10. Witch House Arkham House, 1945 3,000 copies I just finished reading Witch House by Evangeline Walton, the 11th book published by Arkham House and released in 1945. It's the first novel published by Arkham House, and it was meant to be the first in a series called "Library of Arkham House Novels of Fantasy and Terror". "Evangeline Walton" was the pen name of Evangeline Wilna Ensley (1907-1996). Like fellow female weird fiction writer C.L. Moore, she was from Indianapolis. She was given the Lifetime Achievement Award by the World Fantasy Convention in 1989. Witch House is about an old New England family, the Quincys, who live in their ancestral mansion on an island off the coast. The youngest of the family, 9-year-old Betty Ann is being haunted by the ghost of Aunt Sarai, who may have been a witch, and Dr. Carew is called in from Boston to see what he can do to sort it out. Haunted house hijinks ensue, but a lot of it is very subtle and psychological. Witch House was not a success for Arkham House and it took more than 20 years for it to sell out. That's a shame because it's a pretty good book. Walton was a talented writer and the prose is beautiful. My only complaint is the story is slow to develop and there is a confusing family tree with many similarly named characters. But if you can make it through the first 100 pages the book really starts to move and pays off with a satisfying and exciting ending.
  11. I started reading Marginalia because I recently acquired a copy that was signed by Hazel Heald, who has two stories within. A seller in Norway listed it for sale as signed by August Derleth, but it was obvious to me the signature was not Derleth's. So who wrote it? I guessed it was Hazel Heald's hand, but I had no samples of her handwriting to compare to. I took a chance and bought the book anyway. An appeal for help to a friend yielded excellent results. First was a typed letter from Heald to Derleth dated October 21, 1944 where she says she "will enjoy two copies of Marginalia" and asks "will it be out soon?" The second was a hand-written letter from Heald to Derleth dated February 1, 1945. First, this letter allowed me to match Heald's handwriting to that in the book with reasonable assurance. And second, the letter says "thanks for the two books that arrived yesterday." The date written in the book is indeed one day earlier, January 31, 1945. This was very exciting because this was proof that not only had Hazel Heald written the inscription, but she owned the book as well. I think a Heald signed copy of Marginalia is very rare, perhaps unique.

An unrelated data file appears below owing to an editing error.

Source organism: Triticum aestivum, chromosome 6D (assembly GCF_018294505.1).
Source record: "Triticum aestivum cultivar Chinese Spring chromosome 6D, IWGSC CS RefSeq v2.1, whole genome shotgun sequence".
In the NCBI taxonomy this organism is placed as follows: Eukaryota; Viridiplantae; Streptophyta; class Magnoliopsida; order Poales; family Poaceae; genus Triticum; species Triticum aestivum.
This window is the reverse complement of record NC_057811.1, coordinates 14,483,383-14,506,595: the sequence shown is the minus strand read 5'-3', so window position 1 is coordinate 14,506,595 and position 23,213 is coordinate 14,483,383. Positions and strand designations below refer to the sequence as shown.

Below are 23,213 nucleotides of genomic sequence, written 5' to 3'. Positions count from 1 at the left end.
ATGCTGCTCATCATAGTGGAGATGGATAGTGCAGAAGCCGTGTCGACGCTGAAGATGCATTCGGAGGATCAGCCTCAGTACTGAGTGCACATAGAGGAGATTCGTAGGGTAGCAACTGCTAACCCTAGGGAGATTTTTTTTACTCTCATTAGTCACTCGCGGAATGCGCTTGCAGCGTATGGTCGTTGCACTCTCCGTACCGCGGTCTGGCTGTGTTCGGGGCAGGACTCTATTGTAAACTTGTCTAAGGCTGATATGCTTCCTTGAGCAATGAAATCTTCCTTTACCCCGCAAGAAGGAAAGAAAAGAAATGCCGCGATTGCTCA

12. The first two essays about writing fiction I found interesting. The Dunsany one smacked too much of adoration to me, but was still informative. The others were of little interest to me and I just skimmed them. I've seen that edit to the ending of "Medusa's Coil" attributed to Derleth elsewhere, but I don't think it's true. I think he was either unaware of it or simply maintained it. The edit appears when Weird Tales first published the story in Jan 1939, so I think it was probably Farnsworth Wright who made the change.
  13. Nice! Have you read it yet? I'm actually in the middle of reading Marginalia right now, and I have to say it's slow going. It's aptly named and therefore I suppose I shouldn't be surprised, but somehow I was expecting more. There is a LOT of material in this collection, but it consists of the leftovers that didn't fit in the first two collections. Still, it is a good sampling of Lovecraft's revision and ghost-writing work, essays, juvenilia, and story fragments. I haven't yet read the tributes and appreciations by friends and followers, and I hope those will be good.